News

This blog post is the work of summer intern Joe Everitt, who has been mapping the home addresses of the Skipton prisoners. Alongside exploring the injuries and illnesses suffered by the prisoners from Skipton camp, my fellow intern Alice and I have also spent time researching where the prisoners lived....

On 12th July actor Wolf Kahler, the grandson of the senior German officer in the Skipton prisoner-of-war camp, Fritz Sachsse, officially opened our new information board and gave a moving speech in which he shared his personal memories of his grandfather. The event was attended by around 150 people including...

This summer we have two student interns working on the project. One of them, Alice Craft, has been looking at the extent of the injuries and illness among the Skipton prisoners: As the translation of Kriegsgefangen in Skipton is receiving its final touches ready for publication, two student interns on...

In early 1919, 47 of the German prisoners of war from Raikeswood Camp died when an outbreak of Spanish Flu hit the camp. 42 of them died in Morton Banks hospital where they were being treated and another 5 died in the camp. The funerals took place at Morton Cemetery,...

On 13th January 1919 16 student prisoners of war in Raikeswood Camp sat the written examinations for their Abitur (German equivalent of ‘A’ level). The oral examinations followed on 28th, 29th and 30th January. The men had been taught by some of their fellow prisoners who were qualified schoolteachers. These...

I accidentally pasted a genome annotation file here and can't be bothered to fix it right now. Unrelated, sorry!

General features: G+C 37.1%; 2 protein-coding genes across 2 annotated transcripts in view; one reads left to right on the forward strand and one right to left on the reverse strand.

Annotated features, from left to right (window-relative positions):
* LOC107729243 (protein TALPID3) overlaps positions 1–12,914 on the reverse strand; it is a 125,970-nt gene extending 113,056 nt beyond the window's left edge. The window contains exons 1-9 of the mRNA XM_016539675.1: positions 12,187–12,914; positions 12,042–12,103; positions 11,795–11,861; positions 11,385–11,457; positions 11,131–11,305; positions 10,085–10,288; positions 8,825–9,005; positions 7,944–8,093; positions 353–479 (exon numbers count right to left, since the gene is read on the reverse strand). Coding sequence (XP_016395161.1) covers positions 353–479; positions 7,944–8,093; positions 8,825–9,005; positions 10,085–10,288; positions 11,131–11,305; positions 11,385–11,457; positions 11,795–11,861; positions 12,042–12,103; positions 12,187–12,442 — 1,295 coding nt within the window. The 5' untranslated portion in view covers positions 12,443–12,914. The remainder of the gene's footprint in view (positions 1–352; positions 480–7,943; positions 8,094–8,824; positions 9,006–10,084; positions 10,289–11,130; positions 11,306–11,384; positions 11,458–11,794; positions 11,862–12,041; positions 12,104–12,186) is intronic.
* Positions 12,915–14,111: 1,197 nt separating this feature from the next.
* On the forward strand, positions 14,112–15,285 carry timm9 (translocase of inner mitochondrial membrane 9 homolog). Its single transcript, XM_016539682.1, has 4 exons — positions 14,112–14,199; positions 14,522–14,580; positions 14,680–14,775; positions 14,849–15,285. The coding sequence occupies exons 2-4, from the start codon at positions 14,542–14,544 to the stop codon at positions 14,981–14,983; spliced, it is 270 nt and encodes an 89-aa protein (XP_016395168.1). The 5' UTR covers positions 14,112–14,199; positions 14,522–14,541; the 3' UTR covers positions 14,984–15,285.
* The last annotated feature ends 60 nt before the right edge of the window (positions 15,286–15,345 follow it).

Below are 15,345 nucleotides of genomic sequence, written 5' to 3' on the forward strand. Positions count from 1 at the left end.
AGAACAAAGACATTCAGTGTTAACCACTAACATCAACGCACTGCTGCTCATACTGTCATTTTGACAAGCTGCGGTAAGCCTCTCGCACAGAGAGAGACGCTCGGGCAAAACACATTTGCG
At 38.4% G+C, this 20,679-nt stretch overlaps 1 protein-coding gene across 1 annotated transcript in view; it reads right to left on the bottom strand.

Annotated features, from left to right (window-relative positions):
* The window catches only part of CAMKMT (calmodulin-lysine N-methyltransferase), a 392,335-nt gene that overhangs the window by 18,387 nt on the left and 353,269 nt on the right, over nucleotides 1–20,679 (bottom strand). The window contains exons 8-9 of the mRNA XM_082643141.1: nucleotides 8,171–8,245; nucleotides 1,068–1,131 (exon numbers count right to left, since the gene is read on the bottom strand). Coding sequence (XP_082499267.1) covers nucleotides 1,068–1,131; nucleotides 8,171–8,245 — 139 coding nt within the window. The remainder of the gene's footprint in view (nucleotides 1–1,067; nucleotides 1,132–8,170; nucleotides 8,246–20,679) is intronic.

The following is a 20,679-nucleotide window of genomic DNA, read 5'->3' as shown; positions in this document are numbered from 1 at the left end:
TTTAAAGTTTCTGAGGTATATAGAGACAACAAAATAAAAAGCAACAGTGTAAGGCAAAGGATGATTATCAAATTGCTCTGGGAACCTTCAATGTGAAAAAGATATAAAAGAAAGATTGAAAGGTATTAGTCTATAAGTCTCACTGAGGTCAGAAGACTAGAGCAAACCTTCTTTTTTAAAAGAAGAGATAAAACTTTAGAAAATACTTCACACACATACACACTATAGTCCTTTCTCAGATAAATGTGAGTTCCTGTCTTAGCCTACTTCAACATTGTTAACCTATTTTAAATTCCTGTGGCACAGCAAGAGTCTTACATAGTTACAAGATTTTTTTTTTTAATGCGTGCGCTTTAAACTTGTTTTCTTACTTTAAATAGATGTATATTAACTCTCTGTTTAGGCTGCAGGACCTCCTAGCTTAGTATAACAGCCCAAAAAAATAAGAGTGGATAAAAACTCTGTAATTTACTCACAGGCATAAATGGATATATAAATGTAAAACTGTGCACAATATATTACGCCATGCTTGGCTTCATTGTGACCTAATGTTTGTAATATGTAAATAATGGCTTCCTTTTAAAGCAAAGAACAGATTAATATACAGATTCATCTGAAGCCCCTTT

For some of the Skipton prisoners Christmas 1918 was their fifth in captivity. One of the NCOs, Adolf Schonek, describes the celebrations in the camp: Christmas had come around again, the fifth time in captivity for many of us. But this time it had a special meaning: the old Christmas...

On 4th December 1918 the German POWs in the Skipton camp received notification from the Prussian Ministry for Education and Cultural Affairs (via the Swiss Embassy) that permission had been granted to the qualified teachers in the camp to set oral and written examinations for their 16 ‘pupils’ (younger prisoners)...

At the time of the Armistice Britain held approximately 90,000 German prisoners of war in the UK. For these men the Armistice brought fear and anxiety; they were worried about what the future held for them, their families and for their homeland. They describe their feelings in Kriegsgefangen in Skipton:...